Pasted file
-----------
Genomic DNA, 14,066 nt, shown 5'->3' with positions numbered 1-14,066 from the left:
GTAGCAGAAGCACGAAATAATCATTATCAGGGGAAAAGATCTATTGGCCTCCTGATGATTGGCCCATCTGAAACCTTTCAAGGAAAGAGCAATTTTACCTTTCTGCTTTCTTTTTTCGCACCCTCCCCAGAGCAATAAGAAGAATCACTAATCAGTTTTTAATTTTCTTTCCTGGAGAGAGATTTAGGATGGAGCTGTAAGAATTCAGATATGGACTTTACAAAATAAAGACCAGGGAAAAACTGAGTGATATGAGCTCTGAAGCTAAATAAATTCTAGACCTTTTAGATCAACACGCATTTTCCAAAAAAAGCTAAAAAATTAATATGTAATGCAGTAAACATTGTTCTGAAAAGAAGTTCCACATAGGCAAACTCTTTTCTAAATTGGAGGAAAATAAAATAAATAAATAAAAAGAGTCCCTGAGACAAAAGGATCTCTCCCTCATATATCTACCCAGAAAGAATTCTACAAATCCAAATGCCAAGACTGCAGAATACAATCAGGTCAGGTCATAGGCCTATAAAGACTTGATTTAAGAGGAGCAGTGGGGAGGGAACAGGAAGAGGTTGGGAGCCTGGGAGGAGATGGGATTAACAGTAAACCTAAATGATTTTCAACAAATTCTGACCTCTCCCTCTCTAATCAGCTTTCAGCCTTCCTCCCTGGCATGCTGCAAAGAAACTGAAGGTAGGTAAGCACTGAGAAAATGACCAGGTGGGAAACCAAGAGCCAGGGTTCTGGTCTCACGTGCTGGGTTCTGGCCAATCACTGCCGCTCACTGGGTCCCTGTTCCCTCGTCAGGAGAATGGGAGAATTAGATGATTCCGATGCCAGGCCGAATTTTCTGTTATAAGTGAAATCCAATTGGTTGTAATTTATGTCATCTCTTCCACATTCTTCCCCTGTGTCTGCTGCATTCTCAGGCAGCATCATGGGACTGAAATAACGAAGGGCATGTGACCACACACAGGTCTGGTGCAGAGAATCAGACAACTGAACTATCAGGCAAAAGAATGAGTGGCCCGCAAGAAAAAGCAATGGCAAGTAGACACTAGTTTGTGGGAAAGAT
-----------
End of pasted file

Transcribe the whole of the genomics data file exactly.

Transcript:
Genomic DNA, 14,066 nt, shown 5'->3' with positions numbered 1-14,066 from the left:
GTAGCAGAAGCACGAAATAATCATTATCAGGGGAAAAGATCTATTGGCCTCCTGATGATTGGCCCATCTGAAACCTTTCAAGGAAAGAGCAATTTTACCTTTCTGCTTTCTTTTTTCGCACCCTCCCCAGAGCAATAAGAAGAATCACTAATCAGTTTTTAATTTTCTTTCCTGGAGAGAGATTTAGGATGGAGCTGTAAGAATTCAGATATGGACTTTACAAAATAAAGACCAGGGAAAAACTGAGTGATATGAGCTCTGAAGCTAAATAAATTCTAGACCTTTTAGATCAACACGCATTTTCCAAAAAAAGCTAAAAAATTAATATGTAATGCAGTAAACATTGTTCTGAAAAGAAGTTCCACATAGGCAAACTCTTTTCTAAATTGGAGGAAAATAAAATAAATAAATAAAAAGAGTCCCTGAGACAAAAGGATCTCTCCCTCATATATCTACCCAGAAAGAATTCTACAAATCCAAATGCCAAGACTGCAGAATACAATCAGGTCAGGTCATAGGCCTATAAAGACTTGATTTAAGAGGAGCAGTGGGGAGGGAACAGGAAGAGGTTGGGAGCCTGGGAGGAGATGGGATTAACAGTAAACCTAAATGATTTTCAACAAATTCTGACCTCTCCCTCTCTAATCAGCTTTCAGCCTTCCTCCCTGGCATGCTGCAAAGAAACTGAAGGTAGGTAAGCACTGAGAAAATGACCAGGTGGGAAACCAAGAGCCAGGGTTCTGGTCTCACGTGCTGGGTTCTGGCCAATCACTGCCGCTCACTGGGTCCCTGTTCCCTCGTCAGGAGAATGGGAGAATTAGATGATTCCGATGCCAGGCCGAATTTTCTGTTATAAGTGAAATCCAATTGGTTGTAATTTATGTCATCTCTTCCACATTCTTCCCCTGTGTCTGCTGCATTCTCAGGCAGCATCATGGGACTGAAATAACGAAGGGCATGTGACCACACACAGGTCTGGTGCAGAGAATCAGACAACTGAACTATCAGGCAAAAGAATGAGTGGCCCGCAAGAAAAAGCAATGGCAAGTAGACACTAGTTTGTGGGAAAGAT